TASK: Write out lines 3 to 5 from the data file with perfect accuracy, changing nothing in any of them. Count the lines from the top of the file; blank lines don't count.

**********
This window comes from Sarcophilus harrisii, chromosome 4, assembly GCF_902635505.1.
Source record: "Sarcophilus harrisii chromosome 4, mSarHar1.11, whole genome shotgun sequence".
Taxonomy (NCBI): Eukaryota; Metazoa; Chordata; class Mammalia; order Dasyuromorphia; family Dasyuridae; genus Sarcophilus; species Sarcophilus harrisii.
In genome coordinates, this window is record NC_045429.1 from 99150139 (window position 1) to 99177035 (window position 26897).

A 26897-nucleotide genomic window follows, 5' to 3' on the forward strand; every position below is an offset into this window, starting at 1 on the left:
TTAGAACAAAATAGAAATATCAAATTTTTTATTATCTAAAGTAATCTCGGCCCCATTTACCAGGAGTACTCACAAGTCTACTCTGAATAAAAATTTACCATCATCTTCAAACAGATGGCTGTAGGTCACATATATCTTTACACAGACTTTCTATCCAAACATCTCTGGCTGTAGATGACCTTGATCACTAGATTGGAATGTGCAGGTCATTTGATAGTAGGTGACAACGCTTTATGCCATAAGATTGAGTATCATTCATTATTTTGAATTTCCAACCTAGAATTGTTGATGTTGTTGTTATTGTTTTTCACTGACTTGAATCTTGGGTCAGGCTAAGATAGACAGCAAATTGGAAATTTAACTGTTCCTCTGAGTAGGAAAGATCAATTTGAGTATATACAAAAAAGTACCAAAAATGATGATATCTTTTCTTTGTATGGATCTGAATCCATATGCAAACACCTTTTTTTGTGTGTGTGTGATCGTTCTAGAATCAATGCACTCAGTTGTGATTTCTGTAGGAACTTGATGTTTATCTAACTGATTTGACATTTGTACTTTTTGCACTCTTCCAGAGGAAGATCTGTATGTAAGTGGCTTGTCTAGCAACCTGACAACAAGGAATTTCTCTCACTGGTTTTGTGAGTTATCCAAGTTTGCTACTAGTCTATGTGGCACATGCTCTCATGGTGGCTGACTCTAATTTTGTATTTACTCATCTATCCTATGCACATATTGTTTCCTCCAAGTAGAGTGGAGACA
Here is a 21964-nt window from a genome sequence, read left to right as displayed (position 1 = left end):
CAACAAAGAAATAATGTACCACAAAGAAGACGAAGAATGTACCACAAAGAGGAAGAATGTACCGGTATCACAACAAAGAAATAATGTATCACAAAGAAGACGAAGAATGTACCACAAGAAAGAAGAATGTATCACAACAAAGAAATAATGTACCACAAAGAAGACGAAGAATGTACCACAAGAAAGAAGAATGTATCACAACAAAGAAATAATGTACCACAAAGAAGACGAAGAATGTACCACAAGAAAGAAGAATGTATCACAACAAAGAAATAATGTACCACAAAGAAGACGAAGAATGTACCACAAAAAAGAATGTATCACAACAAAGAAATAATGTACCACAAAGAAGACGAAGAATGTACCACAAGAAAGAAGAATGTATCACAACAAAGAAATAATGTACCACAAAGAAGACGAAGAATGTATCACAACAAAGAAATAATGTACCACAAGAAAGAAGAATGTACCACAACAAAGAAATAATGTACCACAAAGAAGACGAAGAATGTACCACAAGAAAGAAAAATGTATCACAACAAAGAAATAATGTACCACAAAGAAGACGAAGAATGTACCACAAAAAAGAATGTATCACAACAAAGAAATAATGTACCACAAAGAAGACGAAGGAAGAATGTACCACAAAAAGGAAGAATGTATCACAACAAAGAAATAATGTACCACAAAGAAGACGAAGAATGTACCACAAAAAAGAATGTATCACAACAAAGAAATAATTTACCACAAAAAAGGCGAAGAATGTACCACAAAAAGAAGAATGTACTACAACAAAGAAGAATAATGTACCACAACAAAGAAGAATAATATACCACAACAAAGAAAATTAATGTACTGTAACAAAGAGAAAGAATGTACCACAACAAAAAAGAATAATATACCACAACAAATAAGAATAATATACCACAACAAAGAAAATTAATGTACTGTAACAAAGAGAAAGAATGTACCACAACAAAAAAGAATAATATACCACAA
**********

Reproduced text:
Taxonomy (NCBI): Eukaryota; Metazoa; Chordata; class Mammalia; order Dasyuromorphia; family Dasyuridae; genus Sarcophilus; species Sarcophilus harrisii.
In genome coordinates, this window is record NC_045429.1 from 99150139 (window position 1) to 99177035 (window position 26897).

A 26897-nucleotide genomic window follows, 5' to 3' on the forward strand; every position below is an offset into this window, starting at 1 on the left: